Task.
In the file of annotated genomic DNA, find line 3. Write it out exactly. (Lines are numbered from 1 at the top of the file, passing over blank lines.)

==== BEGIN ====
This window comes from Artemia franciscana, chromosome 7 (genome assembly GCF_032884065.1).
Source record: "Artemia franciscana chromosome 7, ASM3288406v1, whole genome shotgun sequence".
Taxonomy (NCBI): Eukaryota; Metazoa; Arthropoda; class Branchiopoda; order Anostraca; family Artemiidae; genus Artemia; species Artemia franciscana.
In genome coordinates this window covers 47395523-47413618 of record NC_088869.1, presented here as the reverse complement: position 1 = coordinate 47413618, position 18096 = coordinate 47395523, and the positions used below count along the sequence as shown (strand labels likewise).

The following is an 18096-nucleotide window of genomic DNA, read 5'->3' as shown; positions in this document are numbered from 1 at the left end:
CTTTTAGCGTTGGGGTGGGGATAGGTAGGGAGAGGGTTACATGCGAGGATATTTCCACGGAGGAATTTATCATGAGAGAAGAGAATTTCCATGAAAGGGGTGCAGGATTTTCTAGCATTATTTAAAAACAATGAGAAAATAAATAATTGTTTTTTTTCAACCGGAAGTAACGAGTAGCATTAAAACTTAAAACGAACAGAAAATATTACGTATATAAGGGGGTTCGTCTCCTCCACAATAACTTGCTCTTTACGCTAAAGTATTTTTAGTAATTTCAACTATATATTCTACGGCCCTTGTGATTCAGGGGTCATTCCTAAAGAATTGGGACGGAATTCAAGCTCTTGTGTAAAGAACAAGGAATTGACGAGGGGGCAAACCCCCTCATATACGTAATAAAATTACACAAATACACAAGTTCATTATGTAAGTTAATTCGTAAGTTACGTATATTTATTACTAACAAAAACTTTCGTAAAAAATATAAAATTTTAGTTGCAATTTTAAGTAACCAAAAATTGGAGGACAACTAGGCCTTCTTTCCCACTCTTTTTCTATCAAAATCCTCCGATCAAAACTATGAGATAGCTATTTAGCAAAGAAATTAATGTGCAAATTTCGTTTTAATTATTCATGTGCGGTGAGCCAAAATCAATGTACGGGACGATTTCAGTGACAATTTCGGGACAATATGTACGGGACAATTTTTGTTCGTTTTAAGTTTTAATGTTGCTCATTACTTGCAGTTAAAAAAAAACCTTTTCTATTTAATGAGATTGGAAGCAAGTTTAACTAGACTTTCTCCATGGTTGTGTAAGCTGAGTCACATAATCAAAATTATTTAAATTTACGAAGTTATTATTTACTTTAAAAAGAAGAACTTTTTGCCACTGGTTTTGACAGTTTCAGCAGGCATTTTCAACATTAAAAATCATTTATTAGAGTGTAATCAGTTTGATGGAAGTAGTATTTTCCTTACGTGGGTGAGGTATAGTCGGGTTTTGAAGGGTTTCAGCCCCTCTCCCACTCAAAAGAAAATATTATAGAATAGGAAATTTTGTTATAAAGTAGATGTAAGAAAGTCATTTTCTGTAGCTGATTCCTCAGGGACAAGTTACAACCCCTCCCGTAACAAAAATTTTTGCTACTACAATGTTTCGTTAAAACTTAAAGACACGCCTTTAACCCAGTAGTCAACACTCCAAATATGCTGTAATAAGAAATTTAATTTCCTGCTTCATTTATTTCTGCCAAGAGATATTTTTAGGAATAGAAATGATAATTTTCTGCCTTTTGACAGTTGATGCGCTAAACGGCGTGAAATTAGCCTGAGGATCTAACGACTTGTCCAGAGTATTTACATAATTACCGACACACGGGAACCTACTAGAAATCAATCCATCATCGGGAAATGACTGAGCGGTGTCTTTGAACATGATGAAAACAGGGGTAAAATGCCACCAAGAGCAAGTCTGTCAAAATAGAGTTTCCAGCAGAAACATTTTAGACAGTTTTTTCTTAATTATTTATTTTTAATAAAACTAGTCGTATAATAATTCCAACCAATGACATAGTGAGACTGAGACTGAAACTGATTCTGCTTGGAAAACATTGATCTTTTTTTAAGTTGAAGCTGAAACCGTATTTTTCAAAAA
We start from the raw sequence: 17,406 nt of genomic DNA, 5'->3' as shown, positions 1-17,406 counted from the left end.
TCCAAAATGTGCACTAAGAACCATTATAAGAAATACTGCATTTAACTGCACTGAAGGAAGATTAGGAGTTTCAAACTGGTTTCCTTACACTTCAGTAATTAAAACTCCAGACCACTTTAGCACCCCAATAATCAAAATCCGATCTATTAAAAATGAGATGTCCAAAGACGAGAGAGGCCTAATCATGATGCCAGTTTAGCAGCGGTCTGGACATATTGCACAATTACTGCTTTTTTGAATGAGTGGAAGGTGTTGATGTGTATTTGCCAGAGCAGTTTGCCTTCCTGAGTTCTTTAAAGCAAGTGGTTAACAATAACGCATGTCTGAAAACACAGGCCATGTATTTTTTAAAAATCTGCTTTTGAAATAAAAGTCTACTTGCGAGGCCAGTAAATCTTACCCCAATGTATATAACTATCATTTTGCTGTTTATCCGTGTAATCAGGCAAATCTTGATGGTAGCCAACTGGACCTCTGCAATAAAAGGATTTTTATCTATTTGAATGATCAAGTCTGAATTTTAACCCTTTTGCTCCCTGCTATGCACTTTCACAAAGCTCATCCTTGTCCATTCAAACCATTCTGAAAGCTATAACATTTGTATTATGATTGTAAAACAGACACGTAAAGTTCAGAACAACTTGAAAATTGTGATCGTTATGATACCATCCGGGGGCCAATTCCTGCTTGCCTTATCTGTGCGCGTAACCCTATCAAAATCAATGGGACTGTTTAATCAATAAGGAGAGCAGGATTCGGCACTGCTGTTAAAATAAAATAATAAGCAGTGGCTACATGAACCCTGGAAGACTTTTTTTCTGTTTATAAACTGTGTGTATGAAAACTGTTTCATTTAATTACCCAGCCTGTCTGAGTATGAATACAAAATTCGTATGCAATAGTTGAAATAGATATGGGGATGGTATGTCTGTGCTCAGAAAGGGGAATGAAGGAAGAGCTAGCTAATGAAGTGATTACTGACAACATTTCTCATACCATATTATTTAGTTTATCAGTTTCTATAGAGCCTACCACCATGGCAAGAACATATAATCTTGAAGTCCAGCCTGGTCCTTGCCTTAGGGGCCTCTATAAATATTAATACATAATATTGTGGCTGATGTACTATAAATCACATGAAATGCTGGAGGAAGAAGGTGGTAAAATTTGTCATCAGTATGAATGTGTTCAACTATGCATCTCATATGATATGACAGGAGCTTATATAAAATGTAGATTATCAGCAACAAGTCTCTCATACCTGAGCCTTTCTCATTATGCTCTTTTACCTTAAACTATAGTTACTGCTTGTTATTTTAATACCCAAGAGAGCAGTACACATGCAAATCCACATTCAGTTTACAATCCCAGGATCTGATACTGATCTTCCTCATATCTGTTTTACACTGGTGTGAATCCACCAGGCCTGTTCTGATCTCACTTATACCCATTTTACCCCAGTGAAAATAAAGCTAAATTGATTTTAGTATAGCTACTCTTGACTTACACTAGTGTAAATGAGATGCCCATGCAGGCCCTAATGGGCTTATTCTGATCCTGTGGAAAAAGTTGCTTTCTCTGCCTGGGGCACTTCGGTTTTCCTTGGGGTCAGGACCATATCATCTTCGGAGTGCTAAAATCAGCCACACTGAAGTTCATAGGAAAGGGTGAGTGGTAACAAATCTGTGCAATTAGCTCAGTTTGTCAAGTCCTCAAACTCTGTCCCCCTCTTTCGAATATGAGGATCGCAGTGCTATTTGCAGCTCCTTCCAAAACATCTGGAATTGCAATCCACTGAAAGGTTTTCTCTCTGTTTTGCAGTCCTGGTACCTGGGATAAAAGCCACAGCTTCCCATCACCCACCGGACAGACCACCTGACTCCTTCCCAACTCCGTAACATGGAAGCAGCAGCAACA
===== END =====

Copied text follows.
Taxonomy (NCBI): Eukaryota; Metazoa; Arthropoda; class Branchiopoda; order Anostraca; family Artemiidae; genus Artemia; species Artemia franciscana.